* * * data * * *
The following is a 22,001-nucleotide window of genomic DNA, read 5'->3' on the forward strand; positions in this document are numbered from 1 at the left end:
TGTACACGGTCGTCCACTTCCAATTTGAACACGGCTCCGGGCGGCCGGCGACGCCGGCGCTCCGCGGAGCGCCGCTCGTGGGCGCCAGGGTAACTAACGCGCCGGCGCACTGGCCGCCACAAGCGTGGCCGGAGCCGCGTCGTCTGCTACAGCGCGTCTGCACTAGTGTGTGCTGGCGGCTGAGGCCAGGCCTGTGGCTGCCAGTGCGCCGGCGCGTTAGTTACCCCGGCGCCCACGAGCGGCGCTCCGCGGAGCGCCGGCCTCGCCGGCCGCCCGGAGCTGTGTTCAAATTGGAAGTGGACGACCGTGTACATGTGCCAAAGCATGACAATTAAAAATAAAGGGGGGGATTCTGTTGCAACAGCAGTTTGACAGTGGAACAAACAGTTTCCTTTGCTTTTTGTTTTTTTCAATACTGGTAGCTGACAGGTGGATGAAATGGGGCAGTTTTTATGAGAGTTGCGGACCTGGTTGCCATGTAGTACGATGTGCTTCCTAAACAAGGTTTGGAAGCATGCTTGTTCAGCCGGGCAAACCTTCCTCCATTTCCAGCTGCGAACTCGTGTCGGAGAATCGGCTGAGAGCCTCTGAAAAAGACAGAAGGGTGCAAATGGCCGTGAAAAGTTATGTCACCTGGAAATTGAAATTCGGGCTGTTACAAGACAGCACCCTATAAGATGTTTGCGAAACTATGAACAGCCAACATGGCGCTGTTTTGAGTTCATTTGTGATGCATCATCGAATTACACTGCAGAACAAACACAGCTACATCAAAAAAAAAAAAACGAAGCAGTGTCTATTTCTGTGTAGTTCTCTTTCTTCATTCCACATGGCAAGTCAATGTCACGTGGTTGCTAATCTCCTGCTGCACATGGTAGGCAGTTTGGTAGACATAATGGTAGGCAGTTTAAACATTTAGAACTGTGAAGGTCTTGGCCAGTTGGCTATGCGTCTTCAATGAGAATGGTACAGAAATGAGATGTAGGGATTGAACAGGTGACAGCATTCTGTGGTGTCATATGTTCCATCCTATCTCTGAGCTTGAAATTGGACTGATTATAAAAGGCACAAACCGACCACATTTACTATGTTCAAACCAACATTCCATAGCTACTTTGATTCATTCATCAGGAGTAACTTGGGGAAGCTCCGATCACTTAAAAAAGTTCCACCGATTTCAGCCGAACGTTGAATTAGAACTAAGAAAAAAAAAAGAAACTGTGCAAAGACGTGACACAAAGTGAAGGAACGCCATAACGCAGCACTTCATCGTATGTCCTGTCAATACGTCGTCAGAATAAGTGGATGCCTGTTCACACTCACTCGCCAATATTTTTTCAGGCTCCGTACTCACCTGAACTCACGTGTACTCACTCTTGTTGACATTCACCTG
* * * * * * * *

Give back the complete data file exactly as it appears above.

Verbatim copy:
The following is a 22,001-nucleotide window of genomic DNA, read 5'->3' on the forward strand; positions in this document are numbered from 1 at the left end:
TGTACACGGTCGTCCACTTCCAATTTGAACACGGCTCCGGGCGGCCGGCGACGCCGGCGCTCCGCGGAGCGCCGCTCGTGGGCGCCAGGGTAACTAACGCGCCGGCGCACTGGCCGCCACAAGCGTGGCCGGAGCCGCGTCGTCTGCTACAGCGCGTCTGCACTAGTGTGTGCTGGCGGCTGAGGCCAGGCCTGTGGCTGCCAGTGCGCCGGCGCGTTAGTTACCCCGGCGCCCACGAGCGGCGCTCCGCGGAGCGCCGGCCTCGCCGGCCGCCCGGAGCTGTGTTCAAATTGGAAGTGGACGACCGTGTACATGTGCCAAAGCATGACAATTAAAAATAAAGGGGGGGATTCTGTTGCAACAGCAGTTTGACAGTGGAACAAACAGTTTCCTTTGCTTTTTGTTTTTTTCAATACTGGTAGCTGACAGGTGGATGAAATGGGGCAGTTTTTATGAGAGTTGCGGACCTGGTTGCCATGTAGTACGATGTGCTTCCTAAACAAGGTTTGGAAGCATGCTTGTTCAGCCGGGCAAACCTTCCTCCATTTCCAGCTGCGAACTCGTGTCGGAGAATCGGCTGAGAGCCTCTGAAAAAGACAGAAGGGTGCAAATGGCCGTGAAAAGTTATGTCACCTGGAAATTGAAATTCGGGCTGTTACAAGACAGCACCCTATAAGATGTTTGCGAAACTATGAACAGCCAACATGGCGCTGTTTTGAGTTCATTTGTGATGCATCATCGAATTACACTGCAGAACAAACACAGCTACATCAAAAAAAAAAAAACGAAGCAGTGTCTATTTCTGTGTAGTTCTCTTTCTTCATTCCACATGGCAAGTCAATGTCACGTGGTTGCTAATCTCCTGCTGCACATGGTAGGCAGTTTGGTAGACATAATGGTAGGCAGTTTAAACATTTAGAACTGTGAAGGTCTTGGCCAGTTGGCTATGCGTCTTCAATGAGAATGGTACAGAAATGAGATGTAGGGATTGAACAGGTGACAGCATTCTGTGGTGTCATATGTTCCATCCTATCTCTGAGCTTGAAATTGGACTGATTATAAAAGGCACAAACCGACCACATTTACTATGTTCAAACCAACATTCCATAGCTACTTTGATTCATTCATCAGGAGTAACTTGGGGAAGCTCCGATCACTTAAAAAAGTTCCACCGATTTCAGCCGAACGTTGAATTAGAACTAAGAAAAAAAAAAGAAACTGTGCAAAGACGTGACACAAAGTGAAGGAACGCCATAACGCAGCACTTCATCGTATGTCCTGTCAATACGTCGTCAGAATAAGTGGATGCCTGTTCACACTCACTCGCCAATATTTTTTCAGGCTCCGTACTCACCTGAACTCACGTGTACTCACTCTTGTTGACATTCACCTG